In this way, the reader perceives Chillingworth as evil when in reality he goes to extreme depths to demonstrate his love for Hester. Although both Roger Chillingworth and Arthur Dimmesdale love Hester Prynne and are concerned about what the community will think of them, Dimmesdale’s love for Hester is insincere and devious because he is a hypocrite, a coward, and values Puritanical expectations of him above the people he cares most about. Roger Chillingworth makes it his life’s purpose to seek out Hester’s partner and make him pay for his sin. However, Chillingworth’s underlying motivation for retribution is entrenched in his love for Hester. Although Chillingworth attaches like a “leech” (75) to Dimmesdale and wants more “revenge than any mortal had ever wreaked upon an enemy” (145), Chillingworth’s extreme desire for vengeance is rooted in his extreme love for Hester and therefore his actions are vindicated.
The people of Salem make these accusations because it is a great source of power. When the play starts, John has had a past affair with a young and beautiful Abigail Williams, she was his servant and he took advantage of the situation. His wife, Elizabeth Proctor is very forgiving of his sin, but John has his mind set that he will not confess to anyone else, in fear of ruining his good name, and reputation. The affair between John and Abigail resulted in t... ... middle of paper ... ...because of the power being gained by the witchcraft accusations that have been drastically spreading. He hates that his name is being tarnished, but feels that God will forgive him for it because he is trying his best to fix all of his mistakes and confess to his sin.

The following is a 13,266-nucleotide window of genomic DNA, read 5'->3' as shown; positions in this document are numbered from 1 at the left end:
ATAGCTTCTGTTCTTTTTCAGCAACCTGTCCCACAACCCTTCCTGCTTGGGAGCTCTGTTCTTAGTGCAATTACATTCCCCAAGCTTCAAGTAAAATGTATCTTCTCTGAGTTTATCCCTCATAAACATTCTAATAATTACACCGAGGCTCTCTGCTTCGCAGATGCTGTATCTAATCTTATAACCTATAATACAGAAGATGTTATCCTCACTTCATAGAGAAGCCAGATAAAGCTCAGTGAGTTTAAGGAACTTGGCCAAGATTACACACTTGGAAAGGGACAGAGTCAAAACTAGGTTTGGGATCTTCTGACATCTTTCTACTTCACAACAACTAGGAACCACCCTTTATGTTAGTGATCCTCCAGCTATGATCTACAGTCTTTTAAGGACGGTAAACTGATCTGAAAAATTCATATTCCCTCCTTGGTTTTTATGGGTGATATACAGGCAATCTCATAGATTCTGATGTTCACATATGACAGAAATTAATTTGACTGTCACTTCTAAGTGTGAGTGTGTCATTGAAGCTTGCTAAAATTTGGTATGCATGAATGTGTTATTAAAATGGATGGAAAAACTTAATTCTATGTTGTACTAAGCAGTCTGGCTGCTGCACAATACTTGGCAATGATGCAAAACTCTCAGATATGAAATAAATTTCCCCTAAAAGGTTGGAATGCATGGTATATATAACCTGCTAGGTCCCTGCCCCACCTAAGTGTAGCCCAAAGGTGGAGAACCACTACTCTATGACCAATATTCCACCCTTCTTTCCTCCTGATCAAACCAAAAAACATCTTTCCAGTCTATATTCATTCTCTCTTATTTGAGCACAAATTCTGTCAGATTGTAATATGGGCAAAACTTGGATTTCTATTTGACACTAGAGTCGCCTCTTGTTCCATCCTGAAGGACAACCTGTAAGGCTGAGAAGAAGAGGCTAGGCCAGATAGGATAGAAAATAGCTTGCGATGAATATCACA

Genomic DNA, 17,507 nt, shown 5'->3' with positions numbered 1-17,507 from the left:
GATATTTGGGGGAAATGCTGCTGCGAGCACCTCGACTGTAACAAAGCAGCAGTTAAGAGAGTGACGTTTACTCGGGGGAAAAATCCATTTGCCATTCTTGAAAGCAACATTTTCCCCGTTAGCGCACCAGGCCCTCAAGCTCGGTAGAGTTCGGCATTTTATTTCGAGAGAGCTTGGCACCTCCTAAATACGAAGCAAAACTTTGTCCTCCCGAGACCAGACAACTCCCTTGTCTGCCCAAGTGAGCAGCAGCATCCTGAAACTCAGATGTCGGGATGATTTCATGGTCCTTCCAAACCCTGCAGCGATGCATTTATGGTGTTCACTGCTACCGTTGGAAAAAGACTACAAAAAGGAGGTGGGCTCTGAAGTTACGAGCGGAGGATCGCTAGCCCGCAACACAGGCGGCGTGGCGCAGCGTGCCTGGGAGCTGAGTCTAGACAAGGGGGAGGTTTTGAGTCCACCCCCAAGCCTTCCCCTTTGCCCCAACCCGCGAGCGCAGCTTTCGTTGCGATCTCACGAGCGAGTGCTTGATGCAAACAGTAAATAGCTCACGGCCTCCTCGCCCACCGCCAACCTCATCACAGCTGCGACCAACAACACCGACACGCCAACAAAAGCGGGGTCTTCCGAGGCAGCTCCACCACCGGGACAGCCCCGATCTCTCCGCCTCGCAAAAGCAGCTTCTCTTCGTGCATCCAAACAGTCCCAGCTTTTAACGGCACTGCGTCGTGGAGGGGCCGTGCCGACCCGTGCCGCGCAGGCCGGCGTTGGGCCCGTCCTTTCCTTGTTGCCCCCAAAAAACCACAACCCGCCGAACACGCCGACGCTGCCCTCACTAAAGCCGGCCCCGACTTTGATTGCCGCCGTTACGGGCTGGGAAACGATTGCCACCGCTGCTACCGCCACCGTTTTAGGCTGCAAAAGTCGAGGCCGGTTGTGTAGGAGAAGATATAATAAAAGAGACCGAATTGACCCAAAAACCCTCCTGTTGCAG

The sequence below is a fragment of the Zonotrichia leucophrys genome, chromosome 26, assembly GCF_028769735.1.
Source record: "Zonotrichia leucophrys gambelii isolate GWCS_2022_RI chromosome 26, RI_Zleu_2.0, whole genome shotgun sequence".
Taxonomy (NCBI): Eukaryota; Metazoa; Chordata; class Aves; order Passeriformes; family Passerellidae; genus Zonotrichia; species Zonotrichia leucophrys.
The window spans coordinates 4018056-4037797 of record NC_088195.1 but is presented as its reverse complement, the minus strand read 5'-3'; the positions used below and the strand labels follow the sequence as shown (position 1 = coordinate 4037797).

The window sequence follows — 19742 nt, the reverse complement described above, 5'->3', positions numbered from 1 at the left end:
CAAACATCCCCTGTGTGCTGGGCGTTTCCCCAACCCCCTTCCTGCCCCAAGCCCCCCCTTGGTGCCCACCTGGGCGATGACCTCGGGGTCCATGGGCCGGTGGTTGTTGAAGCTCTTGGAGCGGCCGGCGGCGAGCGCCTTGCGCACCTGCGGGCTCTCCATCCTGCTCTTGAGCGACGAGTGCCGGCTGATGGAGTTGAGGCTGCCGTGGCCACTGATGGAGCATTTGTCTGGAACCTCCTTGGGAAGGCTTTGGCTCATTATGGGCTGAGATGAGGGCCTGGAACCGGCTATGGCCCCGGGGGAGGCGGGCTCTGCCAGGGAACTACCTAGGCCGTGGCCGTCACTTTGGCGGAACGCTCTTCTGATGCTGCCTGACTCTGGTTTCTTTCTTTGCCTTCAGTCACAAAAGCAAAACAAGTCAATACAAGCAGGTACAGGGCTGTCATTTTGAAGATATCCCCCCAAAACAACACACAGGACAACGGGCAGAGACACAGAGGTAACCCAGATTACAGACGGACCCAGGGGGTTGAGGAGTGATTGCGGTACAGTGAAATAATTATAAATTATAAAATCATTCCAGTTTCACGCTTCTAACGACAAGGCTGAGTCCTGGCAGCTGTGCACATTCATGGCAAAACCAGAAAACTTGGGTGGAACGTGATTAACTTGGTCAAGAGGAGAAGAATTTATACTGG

Parris, the Putnams, the judges and Abigail all lack integrity and their actions were only for their own personal benefit. In contrast, John Proctor was mostly a good man. He had a good reputation, and was a well respected, honest man with good character and pride. He cheats on his wife, but also feels true guilt for his actions and tries to make things right with her, which is more than most of the characters in the play do. At the end of the play, Proctor is convicted of witchcraft, and instead of confessing, and as he sees it, ruining his name, he redeems his name and dies with honor, refusing to admit to something he did not due.
He wants to pray for forgiveness of his offense, but laments, "Pray can I not," because "I am still possessed of those effects for which I did the murder - My crown, mine own ambition, and my queen." He murdered Hamlet's father in order to get those things and he is not willing to give them up. He realizes that true repentance would be willing to give then up, and therefore, he is not really repentant. This is why at the end of his prayer, he says "Words without thoughts never to heaven go." There's no point in saying he is sorry because God knows he doesn't really mean it.
Thirdly and lastly, his pity and fear flowers into an understanding of his prideful and destructive nature leading to his redemption. Nevertheless he is left with the burden of the deaths of his family, becoming a shell of misfortune and loneliness. Although Creon's actions cannot be labeled as courageous, his character traits pertain greatly to that of a tragic hero. The power Creon had was the cause of his stern and haughty traits and irrational judgments. He needed an affirmation of his manhood and confirmation that everyone he ruled over would assuredly respect him and his decisions.